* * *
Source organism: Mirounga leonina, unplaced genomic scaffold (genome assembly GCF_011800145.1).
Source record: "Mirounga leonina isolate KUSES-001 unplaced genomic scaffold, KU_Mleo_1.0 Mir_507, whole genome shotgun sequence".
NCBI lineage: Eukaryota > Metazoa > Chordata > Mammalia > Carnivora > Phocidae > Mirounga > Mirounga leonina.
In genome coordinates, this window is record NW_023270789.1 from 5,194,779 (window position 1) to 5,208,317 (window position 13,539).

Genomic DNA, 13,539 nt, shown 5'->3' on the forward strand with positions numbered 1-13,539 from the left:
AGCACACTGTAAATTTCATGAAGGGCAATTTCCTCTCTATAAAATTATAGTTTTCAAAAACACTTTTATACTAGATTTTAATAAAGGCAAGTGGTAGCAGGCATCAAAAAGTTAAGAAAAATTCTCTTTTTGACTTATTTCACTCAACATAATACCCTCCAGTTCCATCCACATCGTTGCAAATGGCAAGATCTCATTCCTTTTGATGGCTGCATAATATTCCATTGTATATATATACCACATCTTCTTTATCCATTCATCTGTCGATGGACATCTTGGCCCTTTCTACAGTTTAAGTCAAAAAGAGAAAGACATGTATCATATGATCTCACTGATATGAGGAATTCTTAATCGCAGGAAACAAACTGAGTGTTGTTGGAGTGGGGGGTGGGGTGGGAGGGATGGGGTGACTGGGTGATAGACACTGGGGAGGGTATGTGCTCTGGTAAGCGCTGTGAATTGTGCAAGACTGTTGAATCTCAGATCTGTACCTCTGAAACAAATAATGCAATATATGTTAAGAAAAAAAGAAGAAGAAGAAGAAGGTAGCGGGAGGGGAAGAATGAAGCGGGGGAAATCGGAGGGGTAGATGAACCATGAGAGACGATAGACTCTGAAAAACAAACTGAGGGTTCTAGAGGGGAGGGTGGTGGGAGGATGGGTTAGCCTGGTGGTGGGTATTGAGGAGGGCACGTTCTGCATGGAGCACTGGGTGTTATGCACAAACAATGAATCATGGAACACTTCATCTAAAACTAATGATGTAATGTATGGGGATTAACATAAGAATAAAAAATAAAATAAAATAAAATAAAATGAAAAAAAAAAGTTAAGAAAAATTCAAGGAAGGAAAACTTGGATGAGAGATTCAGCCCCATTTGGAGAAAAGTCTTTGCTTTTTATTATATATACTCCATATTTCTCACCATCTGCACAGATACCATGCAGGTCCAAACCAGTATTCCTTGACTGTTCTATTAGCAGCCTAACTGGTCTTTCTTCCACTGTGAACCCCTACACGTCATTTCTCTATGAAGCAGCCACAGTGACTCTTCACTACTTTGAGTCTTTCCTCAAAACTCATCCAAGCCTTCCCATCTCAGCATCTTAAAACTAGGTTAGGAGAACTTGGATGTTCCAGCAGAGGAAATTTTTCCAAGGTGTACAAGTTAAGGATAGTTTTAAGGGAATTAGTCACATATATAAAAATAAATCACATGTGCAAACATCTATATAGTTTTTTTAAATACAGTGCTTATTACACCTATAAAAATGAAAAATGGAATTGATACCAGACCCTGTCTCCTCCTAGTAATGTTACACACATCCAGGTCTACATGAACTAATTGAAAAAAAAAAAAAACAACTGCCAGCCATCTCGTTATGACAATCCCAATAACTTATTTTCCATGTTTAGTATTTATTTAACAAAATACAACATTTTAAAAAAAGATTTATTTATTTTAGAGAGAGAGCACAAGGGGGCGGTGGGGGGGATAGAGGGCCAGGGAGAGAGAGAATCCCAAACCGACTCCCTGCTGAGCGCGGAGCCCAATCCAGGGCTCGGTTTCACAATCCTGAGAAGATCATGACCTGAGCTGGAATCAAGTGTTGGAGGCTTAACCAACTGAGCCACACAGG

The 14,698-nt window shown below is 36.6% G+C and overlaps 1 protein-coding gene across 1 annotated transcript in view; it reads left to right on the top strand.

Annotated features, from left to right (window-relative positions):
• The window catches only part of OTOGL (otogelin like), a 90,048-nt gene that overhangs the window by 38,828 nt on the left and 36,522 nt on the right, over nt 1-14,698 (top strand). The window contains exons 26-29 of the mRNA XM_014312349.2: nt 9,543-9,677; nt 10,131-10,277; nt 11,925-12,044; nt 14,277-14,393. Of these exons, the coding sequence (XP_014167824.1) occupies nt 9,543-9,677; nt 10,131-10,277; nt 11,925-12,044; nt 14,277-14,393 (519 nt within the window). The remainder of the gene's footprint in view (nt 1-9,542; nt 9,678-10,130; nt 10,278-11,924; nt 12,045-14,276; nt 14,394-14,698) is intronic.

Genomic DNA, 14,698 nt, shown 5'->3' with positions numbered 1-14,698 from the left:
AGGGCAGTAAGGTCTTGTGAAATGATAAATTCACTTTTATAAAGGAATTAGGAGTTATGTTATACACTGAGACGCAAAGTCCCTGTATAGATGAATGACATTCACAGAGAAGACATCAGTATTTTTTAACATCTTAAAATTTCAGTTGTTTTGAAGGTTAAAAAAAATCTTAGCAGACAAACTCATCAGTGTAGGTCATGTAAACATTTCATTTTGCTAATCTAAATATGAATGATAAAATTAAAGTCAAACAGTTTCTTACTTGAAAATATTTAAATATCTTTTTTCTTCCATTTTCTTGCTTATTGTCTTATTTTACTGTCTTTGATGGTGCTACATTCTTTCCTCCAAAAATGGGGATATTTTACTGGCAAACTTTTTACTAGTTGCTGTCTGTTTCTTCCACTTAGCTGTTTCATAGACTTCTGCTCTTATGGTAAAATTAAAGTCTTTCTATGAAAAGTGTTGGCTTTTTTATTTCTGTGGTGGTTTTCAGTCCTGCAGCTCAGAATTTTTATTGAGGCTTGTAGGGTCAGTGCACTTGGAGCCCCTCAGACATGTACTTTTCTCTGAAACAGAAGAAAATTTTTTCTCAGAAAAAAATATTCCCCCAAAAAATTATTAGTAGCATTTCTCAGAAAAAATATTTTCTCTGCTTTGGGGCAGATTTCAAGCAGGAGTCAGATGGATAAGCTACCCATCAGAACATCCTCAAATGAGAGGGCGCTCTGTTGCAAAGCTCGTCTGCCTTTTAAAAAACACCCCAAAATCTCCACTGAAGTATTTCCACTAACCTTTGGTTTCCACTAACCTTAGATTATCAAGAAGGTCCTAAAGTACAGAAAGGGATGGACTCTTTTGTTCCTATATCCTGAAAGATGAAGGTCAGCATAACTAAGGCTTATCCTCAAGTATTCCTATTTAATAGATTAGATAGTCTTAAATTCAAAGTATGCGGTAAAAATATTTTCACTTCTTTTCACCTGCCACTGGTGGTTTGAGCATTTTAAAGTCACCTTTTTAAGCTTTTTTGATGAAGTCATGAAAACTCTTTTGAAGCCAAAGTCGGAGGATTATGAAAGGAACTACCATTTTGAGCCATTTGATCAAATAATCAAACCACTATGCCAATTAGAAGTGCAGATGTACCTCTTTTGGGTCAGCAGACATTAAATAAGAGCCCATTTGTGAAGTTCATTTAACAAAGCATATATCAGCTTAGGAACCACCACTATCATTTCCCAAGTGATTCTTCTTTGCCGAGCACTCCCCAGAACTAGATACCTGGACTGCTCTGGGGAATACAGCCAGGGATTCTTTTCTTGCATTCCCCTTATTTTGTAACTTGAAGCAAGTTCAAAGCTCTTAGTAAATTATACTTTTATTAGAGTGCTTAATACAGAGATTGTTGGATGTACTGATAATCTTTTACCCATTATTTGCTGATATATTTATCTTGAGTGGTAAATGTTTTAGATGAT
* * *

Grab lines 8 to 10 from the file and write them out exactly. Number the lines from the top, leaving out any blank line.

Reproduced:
Annotated features, from left to right (window-relative positions):
• The window catches only part of OTOGL (otogelin like), a 90,048-nt gene that overhangs the window by 38,828 nt on the left and 36,522 nt on the right, over nt 1-14,698 (top strand). The window contains exons 26-29 of the mRNA XM_014312349.2: nt 9,543-9,677; nt 10,131-10,277; nt 11,925-12,044; nt 14,277-14,393. Of these exons, the coding sequence (XP_014167824.1) occupies nt 9,543-9,677; nt 10,131-10,277; nt 11,925-12,044; nt 14,277-14,393 (519 nt within the window). The remainder of the gene's footprint in view (nt 1-9,542; nt 9,678-10,130; nt 10,278-11,924; nt 12,045-14,276; nt 14,394-14,698) is intronic.

Genomic DNA, 14,698 nt, shown 5'->3' with positions numbered 1-14,698 from the left: